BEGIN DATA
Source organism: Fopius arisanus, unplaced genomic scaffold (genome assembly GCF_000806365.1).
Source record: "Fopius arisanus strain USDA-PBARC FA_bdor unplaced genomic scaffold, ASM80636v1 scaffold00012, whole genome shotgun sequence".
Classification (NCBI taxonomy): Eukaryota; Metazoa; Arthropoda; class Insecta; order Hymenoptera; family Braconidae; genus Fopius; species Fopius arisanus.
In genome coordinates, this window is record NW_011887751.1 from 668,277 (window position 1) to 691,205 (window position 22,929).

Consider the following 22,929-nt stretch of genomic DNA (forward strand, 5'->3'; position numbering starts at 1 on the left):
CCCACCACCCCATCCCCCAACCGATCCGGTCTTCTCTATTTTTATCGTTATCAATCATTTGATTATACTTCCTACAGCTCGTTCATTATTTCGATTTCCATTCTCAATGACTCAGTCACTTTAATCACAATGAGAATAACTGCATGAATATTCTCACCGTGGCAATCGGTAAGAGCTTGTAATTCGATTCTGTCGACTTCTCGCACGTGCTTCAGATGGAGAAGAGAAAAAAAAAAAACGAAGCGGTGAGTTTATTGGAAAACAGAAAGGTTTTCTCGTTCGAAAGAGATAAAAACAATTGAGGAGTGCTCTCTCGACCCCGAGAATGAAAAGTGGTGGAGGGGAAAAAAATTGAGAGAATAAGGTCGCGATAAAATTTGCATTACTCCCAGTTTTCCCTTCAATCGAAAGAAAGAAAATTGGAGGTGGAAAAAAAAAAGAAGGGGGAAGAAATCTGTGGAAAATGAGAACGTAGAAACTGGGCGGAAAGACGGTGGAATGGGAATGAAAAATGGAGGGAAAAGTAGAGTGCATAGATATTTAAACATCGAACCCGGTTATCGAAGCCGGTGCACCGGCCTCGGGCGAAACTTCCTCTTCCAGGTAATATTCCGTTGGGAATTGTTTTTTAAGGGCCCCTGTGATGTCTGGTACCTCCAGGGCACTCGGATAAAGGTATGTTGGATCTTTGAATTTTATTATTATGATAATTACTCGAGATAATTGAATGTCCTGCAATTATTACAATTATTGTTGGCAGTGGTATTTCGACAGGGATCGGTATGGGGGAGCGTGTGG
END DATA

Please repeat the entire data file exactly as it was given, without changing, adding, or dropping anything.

Source organism: Fopius arisanus, unplaced genomic scaffold (genome assembly GCF_000806365.1).
Source record: "Fopius arisanus strain USDA-PBARC FA_bdor unplaced genomic scaffold, ASM80636v1 scaffold00012, whole genome shotgun sequence".
Classification (NCBI taxonomy): Eukaryota; Metazoa; Arthropoda; class Insecta; order Hymenoptera; family Braconidae; genus Fopius; species Fopius arisanus.
In genome coordinates, this window is record NW_011887751.1 from 668,277 (window position 1) to 691,205 (window position 22,929).

Consider the following 22,929-nt stretch of genomic DNA (forward strand, 5'->3'; position numbering starts at 1 on the left):
CCCACCACCCCATCCCCCAACCGATCCGGTCTTCTCTATTTTTATCGTTATCAATCATTTGATTATACTTCCTACAGCTCGTTCATTATTTCGATTTCCATTCTCAATGACTCAGTCACTTTAATCACAATGAGAATAACTGCATGAATATTCTCACCGTGGCAATCGGTAAGAGCTTGTAATTCGATTCTGTCGACTTCTCGCACGTGCTTCAGATGGAGAAGAGAAAAAAAAAAAACGAAGCGGTGAGTTTATTGGAAAACAGAAAGGTTTTCTCGTTCGAAAGAGATAAAAACAATTGAGGAGTGCTCTCTCGACCCCGAGAATGAAAAGTGGTGGAGGGGAAAAAAATTGAGAGAATAAGGTCGCGATAAAATTTGCATTACTCCCAGTTTTCCCTTCAATCGAAAGAAAGAAAATTGGAGGTGGAAAAAAAAAAGAAGGGGGAAGAAATCTGTGGAAAATGAGAACGTAGAAACTGGGCGGAAAGACGGTGGAATGGGAATGAAAAATGGAGGGAAAAGTAGAGTGCATAGATATTTAAACATCGAACCCGGTTATCGAAGCCGGTGCACCGGCCTCGGGCGAAACTTCCTCTTCCAGGTAATATTCCGTTGGGAATTGTTTTTTAAGGGCCCCTGTGATGTCTGGTACCTCCAGGGCACTCGGATAAAGGTATGTTGGATCTTTGAATTTTATTATTATGATAATTACTCGAGATAATTGAATGTCCTGCAATTATTACAATTATTGTTGGCAGTGGTATTTCGACAGGGATCGGTATGGGGGAGCGTGTGG